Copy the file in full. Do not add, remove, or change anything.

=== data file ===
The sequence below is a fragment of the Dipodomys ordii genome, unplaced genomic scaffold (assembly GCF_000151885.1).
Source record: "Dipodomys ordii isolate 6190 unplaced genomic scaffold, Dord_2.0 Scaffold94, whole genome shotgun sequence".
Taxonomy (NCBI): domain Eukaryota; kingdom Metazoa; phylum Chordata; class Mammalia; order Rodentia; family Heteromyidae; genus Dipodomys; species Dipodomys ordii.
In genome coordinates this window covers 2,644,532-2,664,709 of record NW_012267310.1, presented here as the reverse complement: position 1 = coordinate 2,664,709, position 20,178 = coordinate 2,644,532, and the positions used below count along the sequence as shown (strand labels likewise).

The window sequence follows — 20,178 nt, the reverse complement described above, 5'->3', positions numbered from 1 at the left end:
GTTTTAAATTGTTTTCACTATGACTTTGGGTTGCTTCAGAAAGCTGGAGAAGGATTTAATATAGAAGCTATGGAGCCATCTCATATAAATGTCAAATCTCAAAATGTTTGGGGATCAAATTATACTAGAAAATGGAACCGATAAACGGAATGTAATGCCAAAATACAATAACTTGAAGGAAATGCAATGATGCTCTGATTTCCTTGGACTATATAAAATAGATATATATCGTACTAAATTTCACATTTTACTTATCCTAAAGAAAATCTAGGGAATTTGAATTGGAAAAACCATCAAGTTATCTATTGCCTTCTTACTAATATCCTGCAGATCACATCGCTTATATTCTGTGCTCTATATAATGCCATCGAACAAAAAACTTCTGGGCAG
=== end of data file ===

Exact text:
The sequence below is a fragment of the Dipodomys ordii genome, unplaced genomic scaffold (assembly GCF_000151885.1).
Source record: "Dipodomys ordii isolate 6190 unplaced genomic scaffold, Dord_2.0 Scaffold94, whole genome shotgun sequence".
Taxonomy (NCBI): domain Eukaryota; kingdom Metazoa; phylum Chordata; class Mammalia; order Rodentia; family Heteromyidae; genus Dipodomys; species Dipodomys ordii.
In genome coordinates this window covers 2,644,532-2,664,709 of record NW_012267310.1, presented here as the reverse complement: position 1 = coordinate 2,664,709, position 20,178 = coordinate 2,644,532, and the positions used below count along the sequence as shown (strand labels likewise).

The window sequence follows — 20,178 nt, the reverse complement described above, 5'->3', positions numbered from 1 at the left end:
GTTTTAAATTGTTTTCACTATGACTTTGGGTTGCTTCAGAAAGCTGGAGAAGGATTTAATATAGAAGCTATGGAGCCATCTCATATAAATGTCAAATCTCAAAATGTTTGGGGATCAAATTATACTAGAAAATGGAACCGATAAACGGAATGTAATGCCAAAATACAATAACTTGAAGGAAATGCAATGATGCTCTGATTTCCTTGGACTATATAAAATAGATATATATCGTACTAAATTTCACATTTTACTTATCCTAAAGAAAATCTAGGGAATTTGAATTGGAAAAACCATCAAGTTATCTATTGCCTTCTTACTAATATCCTGCAGATCACATCGCTTATATTCTGTGCTCTATATAATGCCATCGAACAAAAAACTTCTGGGCAG